Toyota turns ugly duckling Mirai into a swan

TOKYO — Toyota’s Mirai fuel cell vehicle, the quirky car with the mug only a mother could love, gets a radical transformation into a sleek sedan for its second generation.

Toyota says it will unveil the redesign at this month’s Tokyo Motor Show, emerging like an ugly duckling that has matured into an elegant swan.

The complete revamp keeps the car’s hydrogen-powered drivetrain concept. But even that gets an improvement, with 30 percent longer range and better acceleration and performance.

Chief engineer Yoshikazu Tanaka said the water-emitting power system was redesigned top to bottom.

The Mirai concept, previewed for reporters in Tokyo, is a rear-wheel-drive, five-seat sedan with a low-slung fastback, coupe-styled silhouette. It represents a close-to-market model, according to Toyota.

The production version goes on sale next year in Japan, North America and Europe.

The current Mirai, which seats just four, was launched for limited distribution in 2014. Toyota has sold only about 10,000 since then. But the second generation is part of Toyota’s push to build demand for hydrogen fuel cell technology to position the system as a true clean-car option.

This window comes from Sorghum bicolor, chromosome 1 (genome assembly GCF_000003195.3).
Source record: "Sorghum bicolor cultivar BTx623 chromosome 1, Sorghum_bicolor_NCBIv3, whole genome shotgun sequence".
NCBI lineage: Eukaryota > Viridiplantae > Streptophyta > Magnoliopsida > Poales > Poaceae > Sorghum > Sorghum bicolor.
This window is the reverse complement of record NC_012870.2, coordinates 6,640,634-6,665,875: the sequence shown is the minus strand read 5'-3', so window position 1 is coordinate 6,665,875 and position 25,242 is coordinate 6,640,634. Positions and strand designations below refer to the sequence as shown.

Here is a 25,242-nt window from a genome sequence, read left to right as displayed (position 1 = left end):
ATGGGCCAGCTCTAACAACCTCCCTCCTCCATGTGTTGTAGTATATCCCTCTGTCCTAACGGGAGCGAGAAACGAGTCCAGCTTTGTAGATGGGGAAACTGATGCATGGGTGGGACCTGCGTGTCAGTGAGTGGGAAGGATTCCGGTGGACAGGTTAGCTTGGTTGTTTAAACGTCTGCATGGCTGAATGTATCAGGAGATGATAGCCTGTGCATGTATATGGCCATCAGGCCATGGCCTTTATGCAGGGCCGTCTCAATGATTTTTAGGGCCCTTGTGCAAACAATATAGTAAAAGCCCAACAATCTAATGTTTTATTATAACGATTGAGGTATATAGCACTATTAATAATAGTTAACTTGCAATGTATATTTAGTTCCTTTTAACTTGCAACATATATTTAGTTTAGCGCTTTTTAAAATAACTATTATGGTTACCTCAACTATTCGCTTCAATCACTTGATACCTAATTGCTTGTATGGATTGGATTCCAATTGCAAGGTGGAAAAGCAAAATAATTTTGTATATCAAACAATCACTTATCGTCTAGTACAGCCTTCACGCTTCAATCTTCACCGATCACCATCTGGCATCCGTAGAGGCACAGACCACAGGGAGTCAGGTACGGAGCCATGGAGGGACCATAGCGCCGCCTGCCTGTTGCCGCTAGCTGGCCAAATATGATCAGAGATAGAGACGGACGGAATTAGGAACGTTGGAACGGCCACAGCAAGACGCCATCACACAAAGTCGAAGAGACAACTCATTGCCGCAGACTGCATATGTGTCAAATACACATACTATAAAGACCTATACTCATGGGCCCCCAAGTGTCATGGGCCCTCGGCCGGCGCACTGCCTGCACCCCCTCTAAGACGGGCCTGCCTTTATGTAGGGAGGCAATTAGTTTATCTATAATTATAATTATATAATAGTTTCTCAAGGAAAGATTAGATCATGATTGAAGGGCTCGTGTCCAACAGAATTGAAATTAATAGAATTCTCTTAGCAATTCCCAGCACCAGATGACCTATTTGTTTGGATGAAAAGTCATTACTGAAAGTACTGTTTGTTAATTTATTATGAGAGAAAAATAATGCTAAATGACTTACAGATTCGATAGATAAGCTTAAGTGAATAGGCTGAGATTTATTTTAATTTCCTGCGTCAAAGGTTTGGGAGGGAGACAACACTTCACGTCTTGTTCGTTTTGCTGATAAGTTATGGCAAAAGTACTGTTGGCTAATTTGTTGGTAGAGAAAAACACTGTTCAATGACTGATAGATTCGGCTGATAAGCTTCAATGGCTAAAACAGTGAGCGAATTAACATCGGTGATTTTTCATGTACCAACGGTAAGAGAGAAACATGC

“For that, the car must be more emotional,” Tanaka said. “That is our challenge. We wanted the Mirai to be a car people really wanted to drive — and just happens to be a fuel cell vehicle.”

The new Mirai ditches the first generation’s squat, bulbous proportions and whalelike front grille for a sporty stance, pointy nose and toned-down air intakes.

It shares the modular vehicle platform of the luxury-class Lexus LS flagship sedan, making it lower, longer and wider for a more planted feel than the first Mirai. That GL-A platform was designed to accommodate a variety of powertrains, including hybrids and fuel cells.

The next Mirai also gets a wider tread and longer wheelbase, which helps accommodate more hydrogen storage.

“Fundamentally, it’s a completely different car,” Toyota global design chief Simon Humphries said of the second-generation overhaul. “We needed this car as elegant and beautiful as possible.”

In an effort to cut the car’s cost by half, Toyota is calculating bigger sales volumes and reduced use of pricey raw materials, such as platinum in the fuel cell stack. Toyota expects to make the vehicle in a standard assembly plant. The outgoing Mirai is hand built in a small workshop in Toyota City.

Toyota said in 2015 that it wanted to sell 30,000 fuel cell vehicles a year in 2020, including buses, trucks and forklifts in addition to cars such as the Mirai.